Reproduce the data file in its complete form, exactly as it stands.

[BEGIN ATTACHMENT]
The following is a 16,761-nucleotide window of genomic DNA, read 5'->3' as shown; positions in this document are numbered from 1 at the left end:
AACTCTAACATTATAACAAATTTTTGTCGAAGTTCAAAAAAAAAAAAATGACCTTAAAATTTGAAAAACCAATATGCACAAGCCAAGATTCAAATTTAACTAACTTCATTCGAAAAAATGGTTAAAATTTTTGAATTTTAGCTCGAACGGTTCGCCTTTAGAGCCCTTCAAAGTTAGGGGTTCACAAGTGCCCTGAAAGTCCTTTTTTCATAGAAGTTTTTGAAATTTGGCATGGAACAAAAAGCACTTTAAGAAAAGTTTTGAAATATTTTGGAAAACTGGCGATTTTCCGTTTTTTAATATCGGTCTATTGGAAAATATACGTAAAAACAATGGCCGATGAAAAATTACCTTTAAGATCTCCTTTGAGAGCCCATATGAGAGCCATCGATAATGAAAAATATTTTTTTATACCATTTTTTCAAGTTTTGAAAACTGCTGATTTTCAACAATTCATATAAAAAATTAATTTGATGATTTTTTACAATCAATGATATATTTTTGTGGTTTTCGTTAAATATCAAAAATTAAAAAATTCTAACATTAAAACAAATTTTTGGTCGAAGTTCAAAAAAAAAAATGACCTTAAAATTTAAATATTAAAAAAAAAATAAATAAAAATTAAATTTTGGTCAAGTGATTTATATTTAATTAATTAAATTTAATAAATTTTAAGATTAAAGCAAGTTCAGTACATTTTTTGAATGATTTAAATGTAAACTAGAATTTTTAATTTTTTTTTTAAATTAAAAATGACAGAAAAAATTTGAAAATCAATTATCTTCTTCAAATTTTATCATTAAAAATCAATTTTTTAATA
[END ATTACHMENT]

The following is a 16,761-nucleotide window of genomic DNA, read 5'->3' as shown; positions in this document are numbered from 1 at the left end:
AACTCTAACATTATAACAAATTTTTGTCGAAGTTCAAAAAAAAAAAAATGACCTTAAAATTTGAAAAACCAATATGCACAAGCCAAGATTCAAATTTAACTAACTTCATTCGAAAAAATGGTTAAAATTTTTGAATTTTAGCTCGAACGGTTCGCCTTTAGAGCCCTTCAAAGTTAGGGGTTCACAAGTGCCCTGAAAGTCCTTTTTTCATAGAAGTTTTTGAAATTTGGCATGGAACAAAAAGCACTTTAAGAAAAGTTTTGAAATATTTTGGAAAACTGGCGATTTTCCGTTTTTTAATATCGGTCTATTGGAAAATATACGTAAAAACAATGGCCGATGAAAAATTACCTTTAAGATCTCCTTTGAGAGCCCATATGAGAGCCATCGATAATGAAAAATATTTTTTTATACCATTTTTTCAAGTTTTGAAAACTGCTGATTTTCAACAATTCATATAAAAAATTAATTTGATGATTTTTTACAATCAATGATATATTTTTGTGGTTTTCGTTAAATATCAAAAATTAAAAAATTCTAACATTAAAACAAATTTTTGGTCGAAGTTCAAAAAAAAAAATGACCTTAAAATTTAAATATTAAAAAAAAAATAAATAAAAATTAAATTTTGGTCAAGTGATTTATATTTAATTAATTAAATTTAATAAATTTTAAGATTAAAGCAAGTTCAGTACATTTTTTGAATGATTTAAATGTAAACTAGAATTTTTAATTTTTTTTTTAAATTAAAAATGACAGAAAAAATTTGAAAATCAATTATCTTCTTCAAATTTTATCATTAAAAATCAATTTTTTAATA